“While some ideal or dream jobs are harder to pursue than others, like being an astronaut or a racing driver, most of the roles included in Ciphr’s top 20 ‘ideal jobs’ list are not particularly unrealistic or unachievable – although they may take some investment and professional training. It’s almost never too late to retrain or change your career if you have the desire and drive to do so.

“It’s also worth remembering, however, that the grass isn’t always greener somewhere else and that you may already be doing the ideal job for you – especially if you’re happy in your role and feel fulfilled by your job more often than not. If that’s not you, then it might be time to ask yourself this: if you could do any job that you’d like, what would it be?”


Service leadership published the 2022 Annual IT Solution Provider Industry Profitability Report. TSPs continue to flourish despite challenging times. Peter Kujawa, VP, Service Leadership, commented: “Despite the pandemic and supply chain issues that ran rampant last year, TSPs did remarkably well financially in 2021.

“We are seeing this trend continue across TSPs, especially Managed Service Providers (MSPs). MSPs are extremely optimistic in their projections for 2022, budgeting 19% revenue growth in 2022, a 64% increase over budgets in 2021.”

The report looks at global TSP financial performance, operational maturity, and value creation. It also revealed that 2021 was a record-setting year for TSP Mergers and Acquisitions (M&A), driven significantly by TSP owners looking at an exit strategy.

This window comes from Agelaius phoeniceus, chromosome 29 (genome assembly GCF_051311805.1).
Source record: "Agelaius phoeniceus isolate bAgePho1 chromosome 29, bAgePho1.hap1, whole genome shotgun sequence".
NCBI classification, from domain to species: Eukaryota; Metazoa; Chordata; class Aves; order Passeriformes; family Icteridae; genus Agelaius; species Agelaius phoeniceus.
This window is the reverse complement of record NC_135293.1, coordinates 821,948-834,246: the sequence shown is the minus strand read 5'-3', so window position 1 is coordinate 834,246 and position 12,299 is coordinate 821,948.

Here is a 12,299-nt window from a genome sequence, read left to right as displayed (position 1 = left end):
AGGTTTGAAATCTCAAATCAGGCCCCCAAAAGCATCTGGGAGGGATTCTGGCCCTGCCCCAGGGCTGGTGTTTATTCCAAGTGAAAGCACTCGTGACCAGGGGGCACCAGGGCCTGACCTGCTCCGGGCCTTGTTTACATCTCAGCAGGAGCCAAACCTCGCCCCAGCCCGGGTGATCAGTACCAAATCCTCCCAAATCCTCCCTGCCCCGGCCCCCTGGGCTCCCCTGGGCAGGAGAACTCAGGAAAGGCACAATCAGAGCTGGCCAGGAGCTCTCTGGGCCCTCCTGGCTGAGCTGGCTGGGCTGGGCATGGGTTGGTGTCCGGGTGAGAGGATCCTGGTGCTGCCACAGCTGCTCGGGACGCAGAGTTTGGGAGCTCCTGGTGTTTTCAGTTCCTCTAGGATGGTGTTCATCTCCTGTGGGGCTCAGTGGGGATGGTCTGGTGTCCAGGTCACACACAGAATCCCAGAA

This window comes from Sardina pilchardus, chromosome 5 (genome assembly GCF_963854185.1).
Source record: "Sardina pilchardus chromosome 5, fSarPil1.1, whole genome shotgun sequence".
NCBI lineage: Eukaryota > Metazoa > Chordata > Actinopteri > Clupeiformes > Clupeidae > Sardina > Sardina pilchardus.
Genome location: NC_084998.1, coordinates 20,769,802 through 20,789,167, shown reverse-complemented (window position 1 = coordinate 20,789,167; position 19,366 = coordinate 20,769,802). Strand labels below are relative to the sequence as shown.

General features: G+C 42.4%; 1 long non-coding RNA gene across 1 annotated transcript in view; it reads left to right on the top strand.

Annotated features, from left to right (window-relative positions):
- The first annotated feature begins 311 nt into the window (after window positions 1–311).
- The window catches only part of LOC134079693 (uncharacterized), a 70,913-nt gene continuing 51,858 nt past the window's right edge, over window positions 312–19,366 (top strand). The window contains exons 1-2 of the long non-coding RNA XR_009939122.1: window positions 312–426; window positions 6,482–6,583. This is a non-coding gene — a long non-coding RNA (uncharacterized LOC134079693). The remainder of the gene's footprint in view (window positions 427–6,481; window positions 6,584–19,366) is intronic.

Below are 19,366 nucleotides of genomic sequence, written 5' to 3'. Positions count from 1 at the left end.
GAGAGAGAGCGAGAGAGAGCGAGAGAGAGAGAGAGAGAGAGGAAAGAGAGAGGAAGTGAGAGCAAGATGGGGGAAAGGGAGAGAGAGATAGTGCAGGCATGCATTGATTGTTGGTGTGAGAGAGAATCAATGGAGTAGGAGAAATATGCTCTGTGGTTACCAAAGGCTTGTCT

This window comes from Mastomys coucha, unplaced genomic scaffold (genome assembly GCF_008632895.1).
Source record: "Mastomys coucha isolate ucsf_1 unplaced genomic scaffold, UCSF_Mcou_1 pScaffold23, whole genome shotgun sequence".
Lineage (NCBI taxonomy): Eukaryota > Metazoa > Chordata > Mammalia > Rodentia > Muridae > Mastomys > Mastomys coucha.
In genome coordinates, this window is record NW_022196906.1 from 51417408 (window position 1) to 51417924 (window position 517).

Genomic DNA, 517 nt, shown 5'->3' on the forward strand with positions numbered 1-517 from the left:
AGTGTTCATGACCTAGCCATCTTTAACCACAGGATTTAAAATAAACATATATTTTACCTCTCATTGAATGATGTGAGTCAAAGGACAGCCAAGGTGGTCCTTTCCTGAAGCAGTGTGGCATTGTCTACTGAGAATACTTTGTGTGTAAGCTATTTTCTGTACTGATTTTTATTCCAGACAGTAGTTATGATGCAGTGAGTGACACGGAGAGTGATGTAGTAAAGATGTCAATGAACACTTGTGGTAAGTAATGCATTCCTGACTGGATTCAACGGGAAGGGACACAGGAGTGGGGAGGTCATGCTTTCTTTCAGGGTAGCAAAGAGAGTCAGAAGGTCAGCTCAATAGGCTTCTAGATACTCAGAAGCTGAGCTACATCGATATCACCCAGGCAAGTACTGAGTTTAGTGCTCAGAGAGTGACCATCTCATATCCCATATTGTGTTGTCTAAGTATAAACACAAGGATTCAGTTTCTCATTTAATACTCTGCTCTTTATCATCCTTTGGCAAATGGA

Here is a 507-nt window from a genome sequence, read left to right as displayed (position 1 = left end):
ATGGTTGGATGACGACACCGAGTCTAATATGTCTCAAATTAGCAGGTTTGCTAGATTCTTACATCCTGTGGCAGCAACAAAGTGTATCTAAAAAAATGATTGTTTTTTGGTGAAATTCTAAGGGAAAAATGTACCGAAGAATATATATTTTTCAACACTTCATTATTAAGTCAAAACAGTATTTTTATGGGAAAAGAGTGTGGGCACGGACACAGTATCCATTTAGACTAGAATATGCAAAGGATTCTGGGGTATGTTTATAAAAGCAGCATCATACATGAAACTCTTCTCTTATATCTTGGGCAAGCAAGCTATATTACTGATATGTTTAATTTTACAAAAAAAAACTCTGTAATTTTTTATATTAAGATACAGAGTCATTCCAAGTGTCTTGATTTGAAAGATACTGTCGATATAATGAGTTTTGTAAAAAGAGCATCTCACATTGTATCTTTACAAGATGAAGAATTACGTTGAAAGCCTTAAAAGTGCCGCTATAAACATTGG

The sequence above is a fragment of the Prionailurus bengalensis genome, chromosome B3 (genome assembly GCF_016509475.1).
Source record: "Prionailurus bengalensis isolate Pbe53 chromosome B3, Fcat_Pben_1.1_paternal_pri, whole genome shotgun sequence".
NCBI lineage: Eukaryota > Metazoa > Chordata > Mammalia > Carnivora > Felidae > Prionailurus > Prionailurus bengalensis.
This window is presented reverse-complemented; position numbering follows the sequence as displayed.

According to research by SAS, Two-thirds of business leaders plan to increase investment in predictive analytics. Other notable findings included:

  • 97% said a data-driven approach is encouraged or incentivised throughout their organisation.
  • 77% said data analytics was an important component of their overall strategy.
  • 61% said there had been a financial or operational return on their investment in analytics so far.
  • 28% said they have found it difficult to quantify a return on investment in analytics.
  • 11% said they are yet to see a return on investment in analytics and AI within their business.

Alan McGlinn, Director, SAS Ireland, said: “It’s clear that organisations in Ireland are finding that investing in analytic solutions is helping them to expand their ability to make good decisions more quickly, ultimately delivering more value in a shorter timeframe. With mounting economic pressures, it’s important to find innovative solutions that help organisations remain competitive in the face of rising costs.”


Xero released its small business index for Australia and New Zealand. In Australia, the index rose 29 points to 156, the highest ever. This was mainly due to a fall in the average time a small business takes to get paid. It fell 3.5 days to 20.1 days, probably due to the end of the financial year. However, wages and sales recorded a slowdown and jobs (up 2%) delivered the best result since November 2021.

In New Zealand, wages and jobs were up 6.8% and 4.4%, respectively. Xero’s Managing Director for New Zealand & Pacific Islands, Craig Hudson, says despite these strong measures, small business sales only grew 3.3% y/y in June – the slowest growth rate since September 2021.

Hudson added: “Strong wages are a good goal for small businesses to aspire to, we want to have a high wage economy. But it’s important this growth is matched by sustainable sales growth.

“At the moment, small businesses are able to attract staff – even from larger corporations – through competitive wages. But something they should watch out for is the slowing of sales, which will directly impact profits.”